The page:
Tuesday, July 19, 2005

This goes right along with my previous post! Wow, how timely this was in my in box!

From the Daily Devotional from The Purpuse Driven Life website.

“Can I Help?”
by John Fischer

I love to work with my hands. I get very excited about what I can do to a room with a few pieces of molding and a couple cans of fresh paint. My wife, Marti, is not quite as enthusiastic as I am about this, mainly because she doesn’t like clutter and the fact that this kind of work pulls me away when we would normally be having family time. I argue that it saves us money, but the real reason I do it is the satisfaction created by the transformation, and the realization: “Hey, I did that!”

Of course it takes me three times longer than a professional and even longer when you factor in the few hours here and there that I have to put into projects like this. To make matters worse, I’m a perfectionist, so I have craftsman tastes driving my amateur abilities. I measure twice, cut slow, and do things over if I have to.

I also have a huge sense of ownership over work like this — I don’t like to share it with anyone. As a result, I’m not a very good teacher. My two older children don’t know much about projects around the house because I did them all myself and didn’t let them help me even if they wanted to.

Which leads me to mentioning a project that has now taken up two weekends, severely challenged Marti’s patience, and tested my own with our five-year-old, Chandler.  Every time I’m working when he is around (which is most of my available time), he asks me if he can help. I’m old enough now to see that I haven’t handled this well in the past, but knowing I have an opportunity to change that doesn’t make it any easier.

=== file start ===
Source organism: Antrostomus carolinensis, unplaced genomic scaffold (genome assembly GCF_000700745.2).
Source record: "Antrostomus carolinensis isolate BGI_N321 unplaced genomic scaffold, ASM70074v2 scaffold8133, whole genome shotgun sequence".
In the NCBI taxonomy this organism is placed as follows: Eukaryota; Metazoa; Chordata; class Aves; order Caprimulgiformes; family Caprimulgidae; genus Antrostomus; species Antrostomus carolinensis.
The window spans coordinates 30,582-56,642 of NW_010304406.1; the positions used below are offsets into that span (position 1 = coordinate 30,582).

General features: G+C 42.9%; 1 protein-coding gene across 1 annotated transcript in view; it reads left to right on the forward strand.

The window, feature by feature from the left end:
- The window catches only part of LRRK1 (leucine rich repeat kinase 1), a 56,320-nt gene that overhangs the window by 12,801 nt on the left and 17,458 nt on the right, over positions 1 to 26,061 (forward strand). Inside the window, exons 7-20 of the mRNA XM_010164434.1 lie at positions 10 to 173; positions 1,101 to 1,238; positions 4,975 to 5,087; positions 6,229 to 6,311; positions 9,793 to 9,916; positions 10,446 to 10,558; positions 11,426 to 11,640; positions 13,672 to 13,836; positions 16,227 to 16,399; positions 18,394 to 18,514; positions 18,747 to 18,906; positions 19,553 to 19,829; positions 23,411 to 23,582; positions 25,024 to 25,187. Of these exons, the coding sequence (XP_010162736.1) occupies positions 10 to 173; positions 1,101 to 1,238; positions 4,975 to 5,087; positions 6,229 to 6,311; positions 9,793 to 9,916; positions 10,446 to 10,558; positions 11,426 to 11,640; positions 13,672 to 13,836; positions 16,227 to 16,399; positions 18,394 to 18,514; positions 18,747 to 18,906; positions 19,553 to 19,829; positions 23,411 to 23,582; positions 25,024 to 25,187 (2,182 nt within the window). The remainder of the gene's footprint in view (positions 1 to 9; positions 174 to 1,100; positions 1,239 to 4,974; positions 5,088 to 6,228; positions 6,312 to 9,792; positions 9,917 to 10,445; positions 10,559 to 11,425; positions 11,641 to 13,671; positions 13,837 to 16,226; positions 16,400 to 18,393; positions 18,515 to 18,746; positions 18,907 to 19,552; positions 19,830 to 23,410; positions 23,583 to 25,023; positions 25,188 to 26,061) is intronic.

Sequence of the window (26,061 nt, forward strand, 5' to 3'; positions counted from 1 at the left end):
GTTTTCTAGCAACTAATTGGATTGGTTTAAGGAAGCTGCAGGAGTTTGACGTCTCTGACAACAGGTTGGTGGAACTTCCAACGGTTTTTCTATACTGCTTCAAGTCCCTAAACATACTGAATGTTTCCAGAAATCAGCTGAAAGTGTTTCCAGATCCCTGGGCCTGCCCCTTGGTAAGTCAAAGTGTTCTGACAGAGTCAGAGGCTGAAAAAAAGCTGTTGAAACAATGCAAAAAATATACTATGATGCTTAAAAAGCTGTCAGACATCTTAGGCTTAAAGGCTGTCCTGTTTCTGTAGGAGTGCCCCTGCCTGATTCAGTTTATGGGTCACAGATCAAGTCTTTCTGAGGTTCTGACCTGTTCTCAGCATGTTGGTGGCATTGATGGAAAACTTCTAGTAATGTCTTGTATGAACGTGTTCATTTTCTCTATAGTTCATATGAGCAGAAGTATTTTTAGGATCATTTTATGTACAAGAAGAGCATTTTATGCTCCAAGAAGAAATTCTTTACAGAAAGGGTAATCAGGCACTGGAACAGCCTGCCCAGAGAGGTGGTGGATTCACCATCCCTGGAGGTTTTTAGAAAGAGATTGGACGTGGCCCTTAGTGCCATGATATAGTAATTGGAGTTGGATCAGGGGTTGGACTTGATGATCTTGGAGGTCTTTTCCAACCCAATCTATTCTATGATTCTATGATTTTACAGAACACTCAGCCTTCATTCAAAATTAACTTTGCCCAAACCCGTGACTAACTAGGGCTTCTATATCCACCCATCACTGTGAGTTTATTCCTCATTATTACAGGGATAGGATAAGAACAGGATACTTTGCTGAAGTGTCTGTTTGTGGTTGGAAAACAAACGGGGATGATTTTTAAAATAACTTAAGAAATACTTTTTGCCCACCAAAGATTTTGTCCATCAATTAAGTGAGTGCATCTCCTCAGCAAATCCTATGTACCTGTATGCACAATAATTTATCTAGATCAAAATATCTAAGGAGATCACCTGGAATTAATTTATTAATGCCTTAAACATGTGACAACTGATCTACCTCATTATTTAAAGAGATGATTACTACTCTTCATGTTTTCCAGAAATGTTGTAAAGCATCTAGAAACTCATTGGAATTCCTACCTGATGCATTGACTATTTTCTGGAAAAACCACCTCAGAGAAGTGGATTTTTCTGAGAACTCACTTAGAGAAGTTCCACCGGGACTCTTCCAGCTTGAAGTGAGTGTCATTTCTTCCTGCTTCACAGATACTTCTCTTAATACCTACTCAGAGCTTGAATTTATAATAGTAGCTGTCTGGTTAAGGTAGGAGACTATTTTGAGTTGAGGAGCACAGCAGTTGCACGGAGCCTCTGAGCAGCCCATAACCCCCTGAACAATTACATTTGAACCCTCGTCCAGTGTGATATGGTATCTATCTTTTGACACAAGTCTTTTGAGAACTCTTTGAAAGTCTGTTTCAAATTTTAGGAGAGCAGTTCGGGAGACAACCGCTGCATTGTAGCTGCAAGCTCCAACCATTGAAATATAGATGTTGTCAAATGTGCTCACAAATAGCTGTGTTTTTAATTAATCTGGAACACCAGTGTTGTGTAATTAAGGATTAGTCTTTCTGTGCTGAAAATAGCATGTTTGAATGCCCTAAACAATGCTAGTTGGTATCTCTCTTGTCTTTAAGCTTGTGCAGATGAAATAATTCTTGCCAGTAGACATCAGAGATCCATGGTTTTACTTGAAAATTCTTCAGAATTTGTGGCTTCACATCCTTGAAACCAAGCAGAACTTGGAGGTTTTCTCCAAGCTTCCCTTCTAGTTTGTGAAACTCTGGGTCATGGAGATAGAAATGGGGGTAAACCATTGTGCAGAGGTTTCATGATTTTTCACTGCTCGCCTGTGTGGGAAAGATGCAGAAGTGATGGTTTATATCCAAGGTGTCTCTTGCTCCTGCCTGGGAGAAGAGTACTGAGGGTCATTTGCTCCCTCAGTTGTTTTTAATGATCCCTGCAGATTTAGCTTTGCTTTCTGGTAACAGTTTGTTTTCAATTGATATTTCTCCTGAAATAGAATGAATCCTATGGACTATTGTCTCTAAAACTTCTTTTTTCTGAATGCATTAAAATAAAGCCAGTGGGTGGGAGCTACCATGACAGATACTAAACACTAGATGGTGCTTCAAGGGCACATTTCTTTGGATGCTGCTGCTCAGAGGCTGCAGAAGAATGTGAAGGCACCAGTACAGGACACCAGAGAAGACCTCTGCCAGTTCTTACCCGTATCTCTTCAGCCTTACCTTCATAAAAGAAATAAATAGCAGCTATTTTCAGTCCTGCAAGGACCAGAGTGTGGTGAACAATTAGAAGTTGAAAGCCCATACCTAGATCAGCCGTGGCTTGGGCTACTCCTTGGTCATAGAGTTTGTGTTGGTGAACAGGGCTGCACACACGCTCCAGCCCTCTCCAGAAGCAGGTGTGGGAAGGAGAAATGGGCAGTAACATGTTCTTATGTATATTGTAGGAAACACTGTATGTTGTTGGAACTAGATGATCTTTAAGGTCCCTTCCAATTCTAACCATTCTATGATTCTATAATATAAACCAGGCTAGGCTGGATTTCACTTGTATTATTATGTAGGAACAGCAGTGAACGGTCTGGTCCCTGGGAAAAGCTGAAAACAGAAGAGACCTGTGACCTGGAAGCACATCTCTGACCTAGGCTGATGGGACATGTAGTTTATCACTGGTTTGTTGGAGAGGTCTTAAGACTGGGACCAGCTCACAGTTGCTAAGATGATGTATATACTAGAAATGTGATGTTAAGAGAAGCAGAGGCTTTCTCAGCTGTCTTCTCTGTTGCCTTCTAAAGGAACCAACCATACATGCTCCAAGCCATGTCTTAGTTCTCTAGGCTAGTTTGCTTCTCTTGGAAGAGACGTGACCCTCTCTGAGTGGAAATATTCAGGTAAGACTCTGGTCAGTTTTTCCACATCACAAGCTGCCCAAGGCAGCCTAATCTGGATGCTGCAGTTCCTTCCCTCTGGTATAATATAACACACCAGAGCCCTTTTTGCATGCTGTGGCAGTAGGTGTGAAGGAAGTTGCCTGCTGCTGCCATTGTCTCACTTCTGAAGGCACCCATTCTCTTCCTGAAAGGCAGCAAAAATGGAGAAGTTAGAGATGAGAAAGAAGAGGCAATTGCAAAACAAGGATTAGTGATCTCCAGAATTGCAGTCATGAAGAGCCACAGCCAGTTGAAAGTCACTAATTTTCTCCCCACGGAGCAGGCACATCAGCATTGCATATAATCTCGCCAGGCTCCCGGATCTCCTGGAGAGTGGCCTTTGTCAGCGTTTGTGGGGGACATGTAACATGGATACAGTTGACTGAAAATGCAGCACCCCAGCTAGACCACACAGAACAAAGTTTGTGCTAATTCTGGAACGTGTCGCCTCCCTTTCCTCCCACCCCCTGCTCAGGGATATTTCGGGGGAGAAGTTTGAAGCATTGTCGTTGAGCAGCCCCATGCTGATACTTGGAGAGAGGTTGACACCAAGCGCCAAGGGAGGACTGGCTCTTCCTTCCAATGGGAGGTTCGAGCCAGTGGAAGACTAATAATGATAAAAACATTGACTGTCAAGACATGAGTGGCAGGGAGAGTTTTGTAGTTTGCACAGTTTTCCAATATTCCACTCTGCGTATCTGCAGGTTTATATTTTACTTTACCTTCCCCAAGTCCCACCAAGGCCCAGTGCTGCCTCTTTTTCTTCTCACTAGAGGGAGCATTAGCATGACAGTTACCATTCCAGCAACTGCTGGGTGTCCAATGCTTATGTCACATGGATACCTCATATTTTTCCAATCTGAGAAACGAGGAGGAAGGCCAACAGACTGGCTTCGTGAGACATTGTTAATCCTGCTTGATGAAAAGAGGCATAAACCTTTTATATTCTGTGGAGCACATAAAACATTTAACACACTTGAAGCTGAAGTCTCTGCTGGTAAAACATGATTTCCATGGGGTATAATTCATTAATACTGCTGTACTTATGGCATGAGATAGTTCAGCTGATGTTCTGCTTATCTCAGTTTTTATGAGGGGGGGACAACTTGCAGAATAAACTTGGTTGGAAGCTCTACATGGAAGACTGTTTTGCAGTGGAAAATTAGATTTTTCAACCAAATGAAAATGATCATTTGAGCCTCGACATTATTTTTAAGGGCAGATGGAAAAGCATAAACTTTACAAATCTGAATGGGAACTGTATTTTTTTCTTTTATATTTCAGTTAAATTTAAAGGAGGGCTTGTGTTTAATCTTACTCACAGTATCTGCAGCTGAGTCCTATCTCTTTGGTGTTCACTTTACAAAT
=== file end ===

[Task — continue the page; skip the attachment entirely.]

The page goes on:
I’m realizing that an important part of serving people is allowing them to serve you. This is sometimes hard because it may mean you have to teach them to do what you know you could do better on your own, but their growth is going to depend on the opportunities you give them.

In many ways, I would prefer to work alone on these projects but I have to remember, “What am I here for — to remodel a room or teach my son how to use a hammer?”

When I die, which is he going to remember most, nice clean angles on the molding in this room or the experience of sawing through wood as I hold it for him?

The quality of a life of purpose is measured not by the number of tasks accomplished, but with who were they were accomplished and the learning that went on in the process.

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